One of the most important things parents give children is a sense of responsibility; knowing what they are and what they aren’t responsible for; knowing how to say "no" and how to accept "no." If parents teach responsibility, limit setting, and delayed gratification early in a child’s life, the later years will go much smoother.
Learning boundaries is learning responsibility. When parents teach boundaries they are implementing discipline. Discipline lets children suffer the consequences of their actions and decisions. Kids will test limits and it is important to be consistent as they practice to learn responsibility. “Discipline is an external boundary, designed to develop internal boundaries in children.”  It provides safety for the kids until they no longer need it.
Discipline is not punishment. Punishment doesn’t really teach children; does not allow for kids to practice and does not leave room for mistakes. Punishment looks back, discipline looks forward. Discipline allows children to make mistakes without fear of judgment and without fear of the loss of a relationship.
Boundary Needs of Children
Boundaries are a way of self-protection; to keep the good in and the bad out. Saying "no," telling the truth and maintaining physical distance are skills that children need to develop to take on the responsibility of self-protection. Kids need to learn to take ownership of their own needs. To help kids develop this, allow them to express their feelings without judgment; encourage them to ask questions; help them put words to their feelings. kids need to learn to identify their needs so they can take ownership of them.
Learning how to delay gratification helps children have a goal orientation. They learn to save time and money for things that are important to them. They learn self-control versus impulse. It teaches planning and preparing.
Learning to accept limits teaches children to take responsibility for themselves. It helps them become inwardly directed instead of externally driven. It helps kids to love. Respecting others’ boundaries is the basis for empathy.Kids need to have their own boundaries respected and learn to give others the same respect.
Development of Age-Appropriate Responsibility
Each phase in a child’s life has to be considered in teaching responsibility. When infants begin life until they are five months old setting limits is not as important as providing security for them. Teaching delayed gratification should not happen until after the first year.
When infants begin crawling they need to be encouraged to practice separateness while still being anchored by the caregiver. They don’t understand the word "no" at this age. When they reach ten to eighteen months old, they are in the exploring stage and boundaries become increasingly important. “No” is children’s way of finding out whether taking responsibility has good results or causes negative consequences.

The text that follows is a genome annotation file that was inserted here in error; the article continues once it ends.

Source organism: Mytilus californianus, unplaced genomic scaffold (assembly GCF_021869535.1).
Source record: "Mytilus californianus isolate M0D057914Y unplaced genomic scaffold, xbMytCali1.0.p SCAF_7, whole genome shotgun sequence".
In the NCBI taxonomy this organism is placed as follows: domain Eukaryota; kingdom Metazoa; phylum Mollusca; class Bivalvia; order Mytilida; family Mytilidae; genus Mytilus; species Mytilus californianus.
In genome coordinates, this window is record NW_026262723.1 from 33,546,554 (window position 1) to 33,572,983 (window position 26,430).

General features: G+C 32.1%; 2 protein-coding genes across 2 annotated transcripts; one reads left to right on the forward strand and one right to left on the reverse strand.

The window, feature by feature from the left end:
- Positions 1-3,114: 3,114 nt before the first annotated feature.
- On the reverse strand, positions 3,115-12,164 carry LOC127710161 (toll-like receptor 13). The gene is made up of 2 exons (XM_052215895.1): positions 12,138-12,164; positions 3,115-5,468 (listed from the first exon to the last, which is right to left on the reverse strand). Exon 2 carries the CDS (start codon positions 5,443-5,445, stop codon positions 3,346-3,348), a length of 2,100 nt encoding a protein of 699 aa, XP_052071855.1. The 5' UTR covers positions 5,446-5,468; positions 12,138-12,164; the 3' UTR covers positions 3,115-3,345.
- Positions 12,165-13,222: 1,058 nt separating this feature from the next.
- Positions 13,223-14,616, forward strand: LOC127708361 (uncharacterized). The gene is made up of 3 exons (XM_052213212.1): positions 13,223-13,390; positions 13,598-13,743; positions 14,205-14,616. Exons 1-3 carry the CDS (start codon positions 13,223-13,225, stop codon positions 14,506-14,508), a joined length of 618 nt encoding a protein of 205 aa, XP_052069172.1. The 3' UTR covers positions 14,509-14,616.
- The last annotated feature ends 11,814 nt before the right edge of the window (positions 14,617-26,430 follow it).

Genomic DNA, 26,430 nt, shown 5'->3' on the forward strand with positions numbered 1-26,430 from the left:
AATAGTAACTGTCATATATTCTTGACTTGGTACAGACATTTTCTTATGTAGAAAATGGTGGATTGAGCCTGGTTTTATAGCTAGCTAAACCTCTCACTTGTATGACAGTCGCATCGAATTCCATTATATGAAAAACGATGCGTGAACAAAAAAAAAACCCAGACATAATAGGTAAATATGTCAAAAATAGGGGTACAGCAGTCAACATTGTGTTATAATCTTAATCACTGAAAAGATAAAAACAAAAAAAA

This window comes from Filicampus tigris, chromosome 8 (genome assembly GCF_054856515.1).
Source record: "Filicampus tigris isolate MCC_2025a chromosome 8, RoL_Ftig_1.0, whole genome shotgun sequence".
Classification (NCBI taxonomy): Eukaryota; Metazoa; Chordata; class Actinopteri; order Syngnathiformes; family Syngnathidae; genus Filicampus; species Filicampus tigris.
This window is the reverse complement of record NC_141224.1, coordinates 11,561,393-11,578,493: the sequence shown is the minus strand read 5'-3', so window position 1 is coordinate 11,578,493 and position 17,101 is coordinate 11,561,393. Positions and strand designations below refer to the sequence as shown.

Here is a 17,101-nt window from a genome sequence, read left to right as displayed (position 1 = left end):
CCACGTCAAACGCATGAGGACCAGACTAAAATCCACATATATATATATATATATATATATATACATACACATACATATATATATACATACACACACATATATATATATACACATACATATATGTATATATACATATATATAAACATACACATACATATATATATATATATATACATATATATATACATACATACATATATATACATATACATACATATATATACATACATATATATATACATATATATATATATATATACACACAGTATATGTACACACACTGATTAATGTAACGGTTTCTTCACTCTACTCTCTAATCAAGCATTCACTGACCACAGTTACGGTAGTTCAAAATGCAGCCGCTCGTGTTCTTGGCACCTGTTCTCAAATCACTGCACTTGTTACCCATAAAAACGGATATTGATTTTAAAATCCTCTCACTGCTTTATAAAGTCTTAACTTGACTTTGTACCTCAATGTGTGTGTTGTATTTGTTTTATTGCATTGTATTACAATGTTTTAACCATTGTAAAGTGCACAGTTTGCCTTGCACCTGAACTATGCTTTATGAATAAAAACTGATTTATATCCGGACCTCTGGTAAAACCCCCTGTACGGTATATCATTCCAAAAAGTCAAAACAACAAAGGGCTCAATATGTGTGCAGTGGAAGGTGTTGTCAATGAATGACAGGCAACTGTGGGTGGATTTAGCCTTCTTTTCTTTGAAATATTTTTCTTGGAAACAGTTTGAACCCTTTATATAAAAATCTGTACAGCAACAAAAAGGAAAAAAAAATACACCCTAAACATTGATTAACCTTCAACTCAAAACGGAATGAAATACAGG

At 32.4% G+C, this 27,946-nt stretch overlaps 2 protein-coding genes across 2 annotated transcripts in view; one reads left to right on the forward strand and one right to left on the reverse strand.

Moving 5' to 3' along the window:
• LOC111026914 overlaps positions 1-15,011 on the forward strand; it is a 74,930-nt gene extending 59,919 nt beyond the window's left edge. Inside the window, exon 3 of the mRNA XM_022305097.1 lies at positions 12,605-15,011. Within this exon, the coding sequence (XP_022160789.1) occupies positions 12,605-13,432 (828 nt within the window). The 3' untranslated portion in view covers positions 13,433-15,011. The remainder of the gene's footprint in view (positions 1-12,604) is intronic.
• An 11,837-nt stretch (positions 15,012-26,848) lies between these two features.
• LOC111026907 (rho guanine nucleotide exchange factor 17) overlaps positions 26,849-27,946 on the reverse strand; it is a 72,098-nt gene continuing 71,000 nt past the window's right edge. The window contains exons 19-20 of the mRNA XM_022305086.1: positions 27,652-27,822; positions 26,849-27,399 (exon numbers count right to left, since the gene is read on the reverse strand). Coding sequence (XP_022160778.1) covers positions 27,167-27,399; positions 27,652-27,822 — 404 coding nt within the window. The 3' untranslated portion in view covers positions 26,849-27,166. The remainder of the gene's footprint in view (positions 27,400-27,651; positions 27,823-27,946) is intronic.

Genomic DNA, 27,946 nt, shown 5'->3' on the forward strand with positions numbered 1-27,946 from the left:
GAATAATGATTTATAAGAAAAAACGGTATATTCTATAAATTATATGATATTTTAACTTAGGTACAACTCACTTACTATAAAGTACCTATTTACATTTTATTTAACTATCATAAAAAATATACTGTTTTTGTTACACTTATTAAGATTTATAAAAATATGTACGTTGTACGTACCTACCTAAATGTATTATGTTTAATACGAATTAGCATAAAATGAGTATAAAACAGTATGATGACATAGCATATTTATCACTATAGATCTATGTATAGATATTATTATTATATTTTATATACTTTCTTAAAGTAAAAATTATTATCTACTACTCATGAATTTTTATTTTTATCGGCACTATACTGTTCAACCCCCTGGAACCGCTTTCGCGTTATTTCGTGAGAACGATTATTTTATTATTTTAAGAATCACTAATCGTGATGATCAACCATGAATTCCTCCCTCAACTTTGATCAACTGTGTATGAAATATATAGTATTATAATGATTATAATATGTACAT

How to Teach Children Boundaries & Responsibility
From eighteen to thirty-six months old the following abilities are goals:
- the ability to be emotionally attached to others without giving up a sense of self and freedom to be apart
- the ability to say appropriate no’s to others without the fear of loss of love
- the ability to take appropriate no’s from others without withdrawing emotionally.
During this period one process of discipline is:
- first infraction—try to help the child meet her needs in another way
- second infraction—tell the child "no" and state the consequence
- third infraction—administer the consequence
- comfort and reconnection—hold and comfort the child, helping her reattach with you.
This helps kids differentiate between consequences and a loss of love. Painful consequences should never include a loss of connection.
Once kids reach the age of three and until they are five years old boundary work is very important. Kids are learning to identify gender roles. It is important to allow them to identify with same gender caretaker; and to keep the lines between parent and child clear.
When children reach six years until they are eleven; they are learning task orientation through school work and play and learning to connect with same gender peers. They need to establish the fundamentals of tasks; doing homework, chores and projects. They need to learn planning and staying at a job until it is completed. They need to learn delayed gratification, goal orientation and budgeting time. As they head toward adolescence, children will need preparation for the ability to handle more freedom and responsibility.
The goal of boundaries is an internal sense of motivation with self-induced consequences. Parents want their children to go to bed and to school, be responsible, be empathic, and be caring because those things are important to them, not the parents. It’s only when love and limits are a genuine part of the child’s character true maturity can occur.
The copyright of the article Teaching Children to Develop Age-Appropriate Boundaries is owned by Cheryl Weldon and permission to republish in print or online must be granted by the author in writing.